10 Fascinating Solitaire Facts

    Ah, solitaire. It’s a classic card game, and one that’s still enjoyed by many people around the world, largely thanks to its free availability and addictive qualities. The rules of solitaire are extremely simple; all you need to do is build four stacks of cards, one for each suit, at the bottom of the board, and you’ve won. However, it’s a little more complex than that, of course, or else solitaire wouldn’t be one of the most popular games in the world! Here are 10 fascinating solitaire facts for you to think about next time you play a game.


    1. You can play it for free

    You don’t even need a physical deck of cards to play solitaire. In fact, the main way that most people of a certain age discover the game is probably through the free built-in Microsoft Windows version, but there are other places you can go to play solitaire online, such as There, you’ll find the classic Klondike variation of the game (more on which in a moment) rendered in a simple and easy fashion. Enjoy!


    2. There are lots of different versions

    The version of solitaire with which most Western card gamers are familiar is probably Klondike, which is the game in which you must create stacks of card suits. In actuality, Klondike is just one of several different solitaire variations, with others calling for different rules or different modes of play. There are even versions of solitaire that use mahjong tiles or pegs rather than cards. Did you know that the classic “match two” memory game, which involves flipping cards over and remembering their position, is also a solitaire variant?


    3. You can win most games

    You’ve probably experienced that moment where you’re facing down a game of solitaire that looks impossible to win. While it’s definitely possible to play yourself into a corner in solitaire, the fact is that the vast majority of games are actually winnable from the outset, and it’s poor strategic decision-making (or just plain bad luck) that renders them unwinnable. Bear that in mind the next time you metaphorically flip the solitaire board because you’ve lost again (we’ve been there).


    4. Some people are pro solitaire players

    You might need to blink and read that one again, but it’s true; some people can actually make a living playing solitaire. Back in 2001, professional gamer Mary Dion managed to rack up $250,000 playing solitaire (and other games) on various sites, so it’s definitely possible to make money playing solitaire. It’s essentially akin to being a professional gambler; since you can’t guarantee the outcome of a solitaire game, you’re gambling, although your chances of winning are higher than with trad gambling, of course.


    5. Windows Solitaire has humble beginnings

    You’re probably imagining that the Windows version of solitaire was created by some kind of savvy game developer with a huge amount of experience, right? Well, that’s not the case. Back in 1990, the game appeared on Windows 3.0, programmed by intern Wes Cherry. It was developed in the summer of 1988, although the card deck was designed by Susan Kare, who also contributed a huge amount to Mac interface design in the mid-1980s.


    6. The highest possible score is 24,113

    If you’re playing an absolute blinder of a game in Microsoft Solitaire, then the best possible score you can achieve is 24,113. This score includes bonus points for time, so you’re playing as fast as you possibly can and still playing accurately in this scenario, which is pretty difficult to do. If you don’t factor in bonus points for time – if you’re playing as leisurely a game as possible – then the best possible Microsoft Solitaire score you can achieve is 745.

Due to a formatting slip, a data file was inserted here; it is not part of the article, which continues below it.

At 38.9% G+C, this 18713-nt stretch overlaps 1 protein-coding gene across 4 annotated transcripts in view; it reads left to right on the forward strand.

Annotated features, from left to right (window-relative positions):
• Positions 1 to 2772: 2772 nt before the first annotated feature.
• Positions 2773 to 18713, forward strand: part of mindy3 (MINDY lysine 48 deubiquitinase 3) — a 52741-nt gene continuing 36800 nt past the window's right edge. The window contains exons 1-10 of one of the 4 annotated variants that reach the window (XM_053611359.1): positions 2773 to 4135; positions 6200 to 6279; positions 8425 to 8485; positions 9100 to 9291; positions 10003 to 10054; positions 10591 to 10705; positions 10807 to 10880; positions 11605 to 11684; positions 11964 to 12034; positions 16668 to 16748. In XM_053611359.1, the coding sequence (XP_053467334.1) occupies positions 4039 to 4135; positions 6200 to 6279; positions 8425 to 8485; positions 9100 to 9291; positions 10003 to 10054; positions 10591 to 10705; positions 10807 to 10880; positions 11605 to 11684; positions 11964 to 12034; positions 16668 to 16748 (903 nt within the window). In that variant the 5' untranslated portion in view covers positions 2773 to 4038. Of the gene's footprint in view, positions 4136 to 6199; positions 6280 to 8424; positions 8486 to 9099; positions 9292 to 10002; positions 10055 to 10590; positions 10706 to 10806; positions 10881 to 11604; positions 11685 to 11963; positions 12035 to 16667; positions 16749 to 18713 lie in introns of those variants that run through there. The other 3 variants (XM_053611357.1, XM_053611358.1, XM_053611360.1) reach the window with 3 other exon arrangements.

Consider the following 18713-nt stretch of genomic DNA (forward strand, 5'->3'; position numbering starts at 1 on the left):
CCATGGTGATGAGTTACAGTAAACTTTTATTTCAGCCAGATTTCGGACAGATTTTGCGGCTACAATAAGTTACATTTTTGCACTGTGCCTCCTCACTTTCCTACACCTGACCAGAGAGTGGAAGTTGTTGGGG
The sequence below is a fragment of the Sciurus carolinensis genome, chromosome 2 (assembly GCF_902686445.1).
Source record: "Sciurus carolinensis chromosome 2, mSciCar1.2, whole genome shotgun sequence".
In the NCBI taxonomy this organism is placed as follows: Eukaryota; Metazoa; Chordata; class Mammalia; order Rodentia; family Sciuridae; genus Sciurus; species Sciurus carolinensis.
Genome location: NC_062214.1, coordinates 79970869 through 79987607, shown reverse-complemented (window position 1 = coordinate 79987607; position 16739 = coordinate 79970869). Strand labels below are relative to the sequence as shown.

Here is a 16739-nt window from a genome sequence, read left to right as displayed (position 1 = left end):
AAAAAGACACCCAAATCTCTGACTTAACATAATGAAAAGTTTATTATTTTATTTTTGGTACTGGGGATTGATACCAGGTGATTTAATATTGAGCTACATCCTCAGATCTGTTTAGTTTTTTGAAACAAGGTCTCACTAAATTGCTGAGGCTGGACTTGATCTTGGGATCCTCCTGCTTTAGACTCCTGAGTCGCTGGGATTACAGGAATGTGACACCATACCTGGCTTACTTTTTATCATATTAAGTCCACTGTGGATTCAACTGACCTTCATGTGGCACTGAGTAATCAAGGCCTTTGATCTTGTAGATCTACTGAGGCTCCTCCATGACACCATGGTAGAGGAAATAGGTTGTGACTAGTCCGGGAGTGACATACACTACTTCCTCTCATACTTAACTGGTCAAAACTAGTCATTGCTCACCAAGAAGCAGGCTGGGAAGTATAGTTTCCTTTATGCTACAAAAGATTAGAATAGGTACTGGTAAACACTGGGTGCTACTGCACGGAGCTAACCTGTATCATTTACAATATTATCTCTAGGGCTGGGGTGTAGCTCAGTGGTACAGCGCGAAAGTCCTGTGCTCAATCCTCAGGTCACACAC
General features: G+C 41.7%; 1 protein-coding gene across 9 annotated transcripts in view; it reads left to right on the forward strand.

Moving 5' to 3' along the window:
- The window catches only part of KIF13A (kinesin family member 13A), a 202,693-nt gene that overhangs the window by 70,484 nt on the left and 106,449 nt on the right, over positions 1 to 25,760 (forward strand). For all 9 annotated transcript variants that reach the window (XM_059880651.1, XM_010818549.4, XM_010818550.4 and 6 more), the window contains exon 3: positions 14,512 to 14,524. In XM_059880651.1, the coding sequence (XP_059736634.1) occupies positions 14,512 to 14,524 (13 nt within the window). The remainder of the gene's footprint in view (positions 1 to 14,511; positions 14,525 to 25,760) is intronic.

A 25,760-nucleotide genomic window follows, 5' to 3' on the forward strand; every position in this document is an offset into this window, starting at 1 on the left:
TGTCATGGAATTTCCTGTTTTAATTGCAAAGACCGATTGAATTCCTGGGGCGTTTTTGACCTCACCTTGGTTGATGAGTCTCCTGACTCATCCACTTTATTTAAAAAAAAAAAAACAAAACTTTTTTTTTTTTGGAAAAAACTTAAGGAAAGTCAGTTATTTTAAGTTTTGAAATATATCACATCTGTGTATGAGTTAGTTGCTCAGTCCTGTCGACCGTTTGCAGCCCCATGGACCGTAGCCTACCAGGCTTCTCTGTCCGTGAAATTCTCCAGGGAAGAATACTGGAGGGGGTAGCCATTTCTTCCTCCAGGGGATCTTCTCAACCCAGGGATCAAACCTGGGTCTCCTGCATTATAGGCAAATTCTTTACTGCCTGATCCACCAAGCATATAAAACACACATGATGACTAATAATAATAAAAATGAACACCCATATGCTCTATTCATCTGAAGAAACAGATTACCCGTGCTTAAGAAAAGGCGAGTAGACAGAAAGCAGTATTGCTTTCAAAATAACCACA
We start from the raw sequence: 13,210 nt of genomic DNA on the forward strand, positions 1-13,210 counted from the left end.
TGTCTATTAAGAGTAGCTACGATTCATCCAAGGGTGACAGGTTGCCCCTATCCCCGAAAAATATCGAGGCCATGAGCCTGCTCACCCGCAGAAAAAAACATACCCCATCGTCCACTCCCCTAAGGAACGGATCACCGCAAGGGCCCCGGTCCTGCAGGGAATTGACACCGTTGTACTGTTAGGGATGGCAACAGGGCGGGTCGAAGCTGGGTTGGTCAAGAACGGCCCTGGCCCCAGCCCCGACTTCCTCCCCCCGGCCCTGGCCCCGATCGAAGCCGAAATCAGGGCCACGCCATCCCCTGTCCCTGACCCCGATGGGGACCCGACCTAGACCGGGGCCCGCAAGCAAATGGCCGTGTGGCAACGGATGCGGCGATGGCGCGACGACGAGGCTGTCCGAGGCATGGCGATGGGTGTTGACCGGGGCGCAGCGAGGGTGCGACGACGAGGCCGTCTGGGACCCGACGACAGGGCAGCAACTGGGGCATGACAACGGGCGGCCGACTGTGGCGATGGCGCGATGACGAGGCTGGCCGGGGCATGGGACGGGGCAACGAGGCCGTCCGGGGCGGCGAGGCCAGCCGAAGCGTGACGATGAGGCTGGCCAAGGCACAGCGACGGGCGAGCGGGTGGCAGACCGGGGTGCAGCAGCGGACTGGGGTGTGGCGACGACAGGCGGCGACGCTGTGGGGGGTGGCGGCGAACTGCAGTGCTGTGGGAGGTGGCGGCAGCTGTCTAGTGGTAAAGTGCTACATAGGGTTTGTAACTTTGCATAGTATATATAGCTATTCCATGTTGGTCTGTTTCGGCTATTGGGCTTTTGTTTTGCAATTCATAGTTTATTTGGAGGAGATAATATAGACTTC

7. The name has pretty obvious origins

    If you’re any kind of amateur etymologist, you’ve probably already spotted the “solit” root of “solitaire”, and you’d be right to do so. It’s a word that means “alone” or “isolated”, and it has its roots in French and Latin, by turn. The word originally referred to a hermit or a person who lives alone, and it eventually came to refer to a card game that could be played entirely by oneself. Fun fact: it also means a single gem, usually a diamond, set into something.


    8. You can cheat at solitaire

    In what is perhaps the ultimate act of redundancy and pointlessness, it’s actually possible to cheat at solitaire. By holding down Ctrl and Alt and Shift while you’re turning over decks, you can turn over a single card at a time, which usually makes most games trivial. Of course, since this is a game you’re playing entirely by yourself, you’re only cheating yourself by doing this. It’s also possible to cheat at solitaire with a physical deck of cards, obviously; just turn over whichever card you want!


    9. The earliest variants of solitaire appeared in the 18th century

    Obviously, nobody can truly know exactly when solitaire first appeared; the origins of games like solitaire are usually much messier than being able to point to a single moment. However, we do know that early records of solitaire-style games began to appear in the 18th century, and that the term Patiencespiel, which could refer to a solitaire-style game, entered the German lexicon in the late 18th century. Solitaire is older than you might think!


    10. Microsoft Solitaire could have had a boss key

    The intern who designed Microsoft Solitaire, Wes Cherry, refers to something called a “boss key”, which, if you’re not familiar with it, is a button used to hide a program and replace it with something that looks like productivity software. Originally, Microsoft Solitaire contained a boss key that would swap solitaire with a fake Microsoft Excel spreadsheet, but this never made it to the final version. We’re sure this would have been useful for a lot of office workers back in the day!  


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